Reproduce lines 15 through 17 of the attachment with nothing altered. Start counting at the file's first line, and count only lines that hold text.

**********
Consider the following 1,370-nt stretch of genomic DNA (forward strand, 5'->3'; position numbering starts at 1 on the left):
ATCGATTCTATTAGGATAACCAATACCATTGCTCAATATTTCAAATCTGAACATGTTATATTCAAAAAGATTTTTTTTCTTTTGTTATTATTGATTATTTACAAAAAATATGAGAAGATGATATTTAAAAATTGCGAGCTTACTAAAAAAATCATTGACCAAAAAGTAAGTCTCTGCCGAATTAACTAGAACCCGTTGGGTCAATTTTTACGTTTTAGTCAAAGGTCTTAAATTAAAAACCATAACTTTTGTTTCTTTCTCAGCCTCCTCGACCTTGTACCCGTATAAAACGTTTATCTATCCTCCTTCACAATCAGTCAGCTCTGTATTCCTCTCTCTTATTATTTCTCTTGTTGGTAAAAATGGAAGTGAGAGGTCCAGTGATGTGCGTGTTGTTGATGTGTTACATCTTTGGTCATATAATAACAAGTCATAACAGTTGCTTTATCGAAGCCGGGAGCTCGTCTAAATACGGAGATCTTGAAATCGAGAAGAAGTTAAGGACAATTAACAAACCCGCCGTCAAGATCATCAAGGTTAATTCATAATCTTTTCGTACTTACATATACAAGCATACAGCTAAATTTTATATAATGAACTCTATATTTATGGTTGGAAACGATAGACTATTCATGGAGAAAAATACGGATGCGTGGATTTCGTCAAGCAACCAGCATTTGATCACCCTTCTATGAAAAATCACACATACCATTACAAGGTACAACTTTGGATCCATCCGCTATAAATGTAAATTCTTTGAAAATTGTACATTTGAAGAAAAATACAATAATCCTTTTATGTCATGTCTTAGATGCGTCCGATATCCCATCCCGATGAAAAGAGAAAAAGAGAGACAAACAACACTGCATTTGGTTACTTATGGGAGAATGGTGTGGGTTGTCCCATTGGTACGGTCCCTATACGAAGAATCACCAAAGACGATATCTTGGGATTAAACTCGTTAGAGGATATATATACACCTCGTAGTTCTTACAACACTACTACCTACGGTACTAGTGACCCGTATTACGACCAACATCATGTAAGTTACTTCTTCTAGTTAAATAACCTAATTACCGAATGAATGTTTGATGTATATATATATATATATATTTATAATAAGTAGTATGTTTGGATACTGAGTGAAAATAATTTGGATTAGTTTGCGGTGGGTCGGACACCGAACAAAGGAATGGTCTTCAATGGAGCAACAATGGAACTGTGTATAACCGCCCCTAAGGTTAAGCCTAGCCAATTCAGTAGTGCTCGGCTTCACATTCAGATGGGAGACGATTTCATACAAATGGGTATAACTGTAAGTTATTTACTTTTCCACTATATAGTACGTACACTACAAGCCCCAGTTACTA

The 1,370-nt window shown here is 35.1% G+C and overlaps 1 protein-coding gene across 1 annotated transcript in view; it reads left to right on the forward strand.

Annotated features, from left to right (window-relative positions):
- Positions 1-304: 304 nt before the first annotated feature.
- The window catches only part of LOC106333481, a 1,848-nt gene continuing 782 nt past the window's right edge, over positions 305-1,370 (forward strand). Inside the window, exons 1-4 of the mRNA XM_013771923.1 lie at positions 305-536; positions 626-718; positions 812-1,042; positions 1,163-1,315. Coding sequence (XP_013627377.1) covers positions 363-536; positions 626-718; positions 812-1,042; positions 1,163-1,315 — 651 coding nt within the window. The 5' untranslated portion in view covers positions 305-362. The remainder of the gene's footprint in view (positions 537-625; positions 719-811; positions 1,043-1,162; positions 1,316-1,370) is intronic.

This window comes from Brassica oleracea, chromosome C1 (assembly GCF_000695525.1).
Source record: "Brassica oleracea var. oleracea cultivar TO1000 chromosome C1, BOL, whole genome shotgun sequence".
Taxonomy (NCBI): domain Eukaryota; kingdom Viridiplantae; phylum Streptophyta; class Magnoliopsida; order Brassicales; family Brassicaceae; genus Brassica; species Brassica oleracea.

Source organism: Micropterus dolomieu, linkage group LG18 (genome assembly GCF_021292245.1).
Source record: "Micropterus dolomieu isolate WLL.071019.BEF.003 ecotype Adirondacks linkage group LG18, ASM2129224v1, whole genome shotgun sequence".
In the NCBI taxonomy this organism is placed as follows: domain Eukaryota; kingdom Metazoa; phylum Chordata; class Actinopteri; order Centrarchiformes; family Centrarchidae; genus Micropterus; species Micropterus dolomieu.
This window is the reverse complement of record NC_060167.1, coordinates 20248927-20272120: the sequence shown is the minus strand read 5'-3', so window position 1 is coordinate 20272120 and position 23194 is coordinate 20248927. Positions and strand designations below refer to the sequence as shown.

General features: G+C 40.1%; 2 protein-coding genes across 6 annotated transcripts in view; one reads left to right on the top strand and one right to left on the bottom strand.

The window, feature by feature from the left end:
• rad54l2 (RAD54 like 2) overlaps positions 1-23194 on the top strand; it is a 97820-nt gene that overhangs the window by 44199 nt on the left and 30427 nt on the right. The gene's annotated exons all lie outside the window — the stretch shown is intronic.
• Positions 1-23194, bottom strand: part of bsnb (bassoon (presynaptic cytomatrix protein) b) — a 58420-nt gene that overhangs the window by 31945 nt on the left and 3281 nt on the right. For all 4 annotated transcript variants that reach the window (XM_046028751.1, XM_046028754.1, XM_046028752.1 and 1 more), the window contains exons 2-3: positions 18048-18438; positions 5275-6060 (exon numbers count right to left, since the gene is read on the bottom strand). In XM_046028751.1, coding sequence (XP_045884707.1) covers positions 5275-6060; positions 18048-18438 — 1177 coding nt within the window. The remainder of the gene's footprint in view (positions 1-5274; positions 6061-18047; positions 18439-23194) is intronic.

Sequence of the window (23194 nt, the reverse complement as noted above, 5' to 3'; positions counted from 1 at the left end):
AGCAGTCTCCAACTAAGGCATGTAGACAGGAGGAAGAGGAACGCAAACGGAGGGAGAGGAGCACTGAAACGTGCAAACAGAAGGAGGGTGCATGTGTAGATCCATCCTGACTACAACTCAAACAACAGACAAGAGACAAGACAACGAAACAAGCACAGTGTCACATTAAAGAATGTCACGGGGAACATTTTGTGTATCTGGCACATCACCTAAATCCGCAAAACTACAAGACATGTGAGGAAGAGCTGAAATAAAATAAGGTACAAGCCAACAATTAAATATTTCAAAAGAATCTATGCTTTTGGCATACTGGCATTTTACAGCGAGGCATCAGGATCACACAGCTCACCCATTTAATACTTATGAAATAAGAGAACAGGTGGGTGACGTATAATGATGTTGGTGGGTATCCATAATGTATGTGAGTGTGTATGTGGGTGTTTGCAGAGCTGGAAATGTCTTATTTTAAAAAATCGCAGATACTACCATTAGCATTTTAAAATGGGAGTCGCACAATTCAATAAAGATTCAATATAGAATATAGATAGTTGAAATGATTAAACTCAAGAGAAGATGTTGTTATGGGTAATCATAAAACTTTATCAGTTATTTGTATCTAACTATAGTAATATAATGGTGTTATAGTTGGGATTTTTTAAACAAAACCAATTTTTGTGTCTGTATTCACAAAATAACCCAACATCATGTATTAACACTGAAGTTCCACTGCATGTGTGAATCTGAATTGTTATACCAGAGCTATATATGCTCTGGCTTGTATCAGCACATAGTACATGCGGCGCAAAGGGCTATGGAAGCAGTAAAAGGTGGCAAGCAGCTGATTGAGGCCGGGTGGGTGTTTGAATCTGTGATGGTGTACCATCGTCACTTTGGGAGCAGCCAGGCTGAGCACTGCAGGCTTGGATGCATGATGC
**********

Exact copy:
The window, feature by feature from the left end:
• rad54l2 (RAD54 like 2) overlaps positions 1-23194 on the top strand; it is a 97820-nt gene that overhangs the window by 44199 nt on the left and 30427 nt on the right. The gene's annotated exons all lie outside the window — the stretch shown is intronic.
• Positions 1-23194, bottom strand: part of bsnb (bassoon (presynaptic cytomatrix protein) b) — a 58420-nt gene that overhangs the window by 31945 nt on the left and 3281 nt on the right. For all 4 annotated transcript variants that reach the window (XM_046028751.1, XM_046028754.1, XM_046028752.1 and 1 more), the window contains exons 2-3: positions 18048-18438; positions 5275-6060 (exon numbers count right to left, since the gene is read on the bottom strand). In XM_046028751.1, coding sequence (XP_045884707.1) covers positions 5275-6060; positions 18048-18438 — 1177 coding nt within the window. The remainder of the gene's footprint in view (positions 1-5274; positions 6061-18047; positions 18439-23194) is intronic.